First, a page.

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Daytime and Nighttime Temperatures Having Different Influences on Grassland Green-up Time TEXT SIZE: A A A

Spring phenology is an important indicator of vegetation dynamics and plays an important role in vegetation activity and ecosystem functions. Understanding the spring phenology of vegetation and its response to climate change are important for projecting regional ecosystem carbon exchange.

Temperatures influence the spring phenology of vegetation and to understand the mechanism needs to investigate separate impacts of maximum temperature (Tmax) and daily minimum temperature (Tmin) on spring phenology.

Recently, researchers at Northeast Institute of Geography and Agroecology of Chinese Academy of Sciences investigated the changes of the start date of the vegetation growing season (SOS) for the temperate grasslands in China, and explored the effects of monthly Tmax, Tmin and precipitation on the SOS across different grassland vegetation types. This results were published in Agricultural and Forest Meteorology..

Scientists found that the SOS significantly advanced during 1982-2015, controlled mainly by spring precipitation as well as spring and winter temperatures, with differing degrees of influence among vegetation types.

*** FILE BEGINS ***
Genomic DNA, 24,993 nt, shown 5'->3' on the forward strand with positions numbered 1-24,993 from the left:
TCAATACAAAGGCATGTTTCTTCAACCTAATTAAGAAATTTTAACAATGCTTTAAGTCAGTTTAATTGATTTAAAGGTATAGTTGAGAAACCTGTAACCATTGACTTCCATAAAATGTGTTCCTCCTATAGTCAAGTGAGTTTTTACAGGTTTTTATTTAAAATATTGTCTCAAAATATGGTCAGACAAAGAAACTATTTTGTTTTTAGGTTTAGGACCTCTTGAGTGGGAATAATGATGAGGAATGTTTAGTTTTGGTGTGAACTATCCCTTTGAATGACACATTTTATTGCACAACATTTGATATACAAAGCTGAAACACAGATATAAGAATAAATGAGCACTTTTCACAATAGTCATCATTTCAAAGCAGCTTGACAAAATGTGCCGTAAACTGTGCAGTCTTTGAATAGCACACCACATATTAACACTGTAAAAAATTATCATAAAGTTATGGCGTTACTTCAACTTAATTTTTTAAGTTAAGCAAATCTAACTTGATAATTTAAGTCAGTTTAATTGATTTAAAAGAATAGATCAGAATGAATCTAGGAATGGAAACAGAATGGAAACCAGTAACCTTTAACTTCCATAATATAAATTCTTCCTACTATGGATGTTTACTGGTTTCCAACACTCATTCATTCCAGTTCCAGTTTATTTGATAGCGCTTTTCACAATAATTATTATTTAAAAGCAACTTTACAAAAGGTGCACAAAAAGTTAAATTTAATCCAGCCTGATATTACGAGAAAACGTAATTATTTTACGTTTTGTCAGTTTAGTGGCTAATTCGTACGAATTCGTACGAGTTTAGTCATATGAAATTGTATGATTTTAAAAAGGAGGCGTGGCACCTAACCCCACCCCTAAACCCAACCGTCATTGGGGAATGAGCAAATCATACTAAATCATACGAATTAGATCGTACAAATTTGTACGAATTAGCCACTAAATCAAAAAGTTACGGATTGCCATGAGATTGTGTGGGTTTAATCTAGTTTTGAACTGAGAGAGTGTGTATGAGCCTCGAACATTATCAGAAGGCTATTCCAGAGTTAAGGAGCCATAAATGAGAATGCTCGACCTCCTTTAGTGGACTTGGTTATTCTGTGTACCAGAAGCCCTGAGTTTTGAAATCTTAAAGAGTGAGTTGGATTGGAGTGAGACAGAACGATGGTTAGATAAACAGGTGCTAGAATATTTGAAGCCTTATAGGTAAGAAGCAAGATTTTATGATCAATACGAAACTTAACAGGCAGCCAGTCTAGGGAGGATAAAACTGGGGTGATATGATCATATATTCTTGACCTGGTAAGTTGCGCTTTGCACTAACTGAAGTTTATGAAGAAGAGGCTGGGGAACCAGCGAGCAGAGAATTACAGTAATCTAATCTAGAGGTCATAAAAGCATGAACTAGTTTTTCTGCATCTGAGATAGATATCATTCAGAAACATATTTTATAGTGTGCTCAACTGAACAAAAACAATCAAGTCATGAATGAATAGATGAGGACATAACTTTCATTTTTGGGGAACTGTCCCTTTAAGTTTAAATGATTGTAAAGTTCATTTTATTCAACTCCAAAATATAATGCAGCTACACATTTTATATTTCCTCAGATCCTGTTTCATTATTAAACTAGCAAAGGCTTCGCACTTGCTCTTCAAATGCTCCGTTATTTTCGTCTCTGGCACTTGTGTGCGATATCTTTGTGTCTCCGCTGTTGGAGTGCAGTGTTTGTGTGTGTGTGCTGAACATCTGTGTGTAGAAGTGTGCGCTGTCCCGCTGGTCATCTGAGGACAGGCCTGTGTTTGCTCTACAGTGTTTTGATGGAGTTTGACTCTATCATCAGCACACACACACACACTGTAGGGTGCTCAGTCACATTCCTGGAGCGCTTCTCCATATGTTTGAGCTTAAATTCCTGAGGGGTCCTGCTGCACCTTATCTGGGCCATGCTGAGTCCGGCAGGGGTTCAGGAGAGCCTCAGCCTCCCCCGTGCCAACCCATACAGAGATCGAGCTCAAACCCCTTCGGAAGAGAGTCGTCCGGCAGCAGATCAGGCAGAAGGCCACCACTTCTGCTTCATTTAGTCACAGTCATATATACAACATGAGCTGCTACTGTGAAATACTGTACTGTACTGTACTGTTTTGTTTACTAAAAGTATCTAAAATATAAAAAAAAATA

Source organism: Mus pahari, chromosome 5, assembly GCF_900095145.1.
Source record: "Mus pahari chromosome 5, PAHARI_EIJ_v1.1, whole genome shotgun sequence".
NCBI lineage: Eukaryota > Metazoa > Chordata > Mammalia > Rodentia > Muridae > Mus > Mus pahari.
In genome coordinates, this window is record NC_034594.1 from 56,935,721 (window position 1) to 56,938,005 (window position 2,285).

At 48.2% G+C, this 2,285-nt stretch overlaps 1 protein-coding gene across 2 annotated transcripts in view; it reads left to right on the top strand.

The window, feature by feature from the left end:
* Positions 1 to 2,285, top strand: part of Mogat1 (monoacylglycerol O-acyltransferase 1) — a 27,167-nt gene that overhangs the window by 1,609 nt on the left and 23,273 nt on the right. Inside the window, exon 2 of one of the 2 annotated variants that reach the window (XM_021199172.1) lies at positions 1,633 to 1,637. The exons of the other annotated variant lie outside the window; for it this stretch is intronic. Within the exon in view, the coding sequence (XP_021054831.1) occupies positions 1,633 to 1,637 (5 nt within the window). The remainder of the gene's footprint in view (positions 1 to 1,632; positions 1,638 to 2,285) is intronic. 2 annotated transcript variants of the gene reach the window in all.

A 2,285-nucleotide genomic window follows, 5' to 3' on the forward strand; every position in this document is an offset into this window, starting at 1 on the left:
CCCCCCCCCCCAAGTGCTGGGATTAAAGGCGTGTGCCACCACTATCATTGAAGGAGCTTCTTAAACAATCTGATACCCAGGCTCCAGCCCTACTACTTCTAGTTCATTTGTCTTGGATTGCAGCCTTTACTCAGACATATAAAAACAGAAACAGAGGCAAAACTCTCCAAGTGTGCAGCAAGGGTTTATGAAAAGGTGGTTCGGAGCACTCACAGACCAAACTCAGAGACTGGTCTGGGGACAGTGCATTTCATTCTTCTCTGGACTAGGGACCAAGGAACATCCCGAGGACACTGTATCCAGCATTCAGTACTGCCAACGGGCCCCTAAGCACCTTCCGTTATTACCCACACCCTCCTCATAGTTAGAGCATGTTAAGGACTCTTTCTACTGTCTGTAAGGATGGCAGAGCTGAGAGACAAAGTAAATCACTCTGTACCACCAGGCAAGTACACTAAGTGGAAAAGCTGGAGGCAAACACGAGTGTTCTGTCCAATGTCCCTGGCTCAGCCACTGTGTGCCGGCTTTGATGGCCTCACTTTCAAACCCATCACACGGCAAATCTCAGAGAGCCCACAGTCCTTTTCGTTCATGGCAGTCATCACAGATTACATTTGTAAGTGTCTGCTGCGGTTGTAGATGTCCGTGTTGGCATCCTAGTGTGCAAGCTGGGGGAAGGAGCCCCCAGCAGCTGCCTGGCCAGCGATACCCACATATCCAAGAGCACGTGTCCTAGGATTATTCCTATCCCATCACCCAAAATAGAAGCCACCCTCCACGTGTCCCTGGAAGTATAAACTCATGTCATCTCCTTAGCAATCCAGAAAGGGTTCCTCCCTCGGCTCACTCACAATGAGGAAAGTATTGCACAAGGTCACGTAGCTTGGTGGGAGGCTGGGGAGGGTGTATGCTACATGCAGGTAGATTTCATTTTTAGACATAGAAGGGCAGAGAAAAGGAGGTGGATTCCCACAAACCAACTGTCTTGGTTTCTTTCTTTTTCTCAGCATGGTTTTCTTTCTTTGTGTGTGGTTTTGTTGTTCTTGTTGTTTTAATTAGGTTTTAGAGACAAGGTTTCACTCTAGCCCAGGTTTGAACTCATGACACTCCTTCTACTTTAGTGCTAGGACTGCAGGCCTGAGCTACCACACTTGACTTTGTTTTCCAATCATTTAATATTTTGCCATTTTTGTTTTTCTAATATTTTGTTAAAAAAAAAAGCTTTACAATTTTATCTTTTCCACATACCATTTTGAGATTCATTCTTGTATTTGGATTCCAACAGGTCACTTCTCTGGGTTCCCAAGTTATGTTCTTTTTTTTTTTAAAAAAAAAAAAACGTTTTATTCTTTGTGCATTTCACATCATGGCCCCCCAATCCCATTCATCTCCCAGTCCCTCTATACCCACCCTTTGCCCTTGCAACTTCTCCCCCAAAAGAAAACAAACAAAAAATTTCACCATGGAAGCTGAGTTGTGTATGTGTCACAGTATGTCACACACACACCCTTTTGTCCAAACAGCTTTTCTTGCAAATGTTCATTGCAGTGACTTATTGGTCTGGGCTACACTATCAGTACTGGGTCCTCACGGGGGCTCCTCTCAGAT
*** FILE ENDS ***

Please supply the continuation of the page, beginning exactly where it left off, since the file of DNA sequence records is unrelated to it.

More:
Although warmer temperatures generally led to advanced SOS, the seasonal effects of daytime and nighttime warming on the SOS of temperate grasslands in China were revealed for the first time to be asymmetric, with Tmax more influential in winter and Tmin more influential in spring.

An increase of 1°C in winter Tmax and spring Tmin would advance SOS by 0.42 and 1.34 days, respectively, compared with effects of 0.24 or 0.64 days for 1°C increases in winter Tmin or spring Tmax.

Given the global asymmetry in daytime and nighttime warming, this study highlighted the asymmetric effects of daytime and nighttime warming on the SOS of temperate grasslands, and suggested that the impacts of seasonal Tmax and Tmin should be considered separately in the SOS modules of terrestrial ecosystem models for temperate grasslands.

This work was supported by the National Natural Science Foundation of China, the National Key Research and Development Program of China, and the Excellent Young Scientists Foundation of the Northeast Institute of Geography and Agroecology of Chinese Academy of Sciences.

Contact:
Prof.SHEN Xiangjin.Dr.Envoronmental science
Northeast Institute of Geography and Agroecology
E-mail:shenxiangjin@iga.ac.cn


 

 

Northeast Institute of Geography and Agroecology, Chinese Academy of Sciences
Address:4888 Shengbei Street, Changchun 130102, P. R. China
Email:lishuang@iga.ac.cn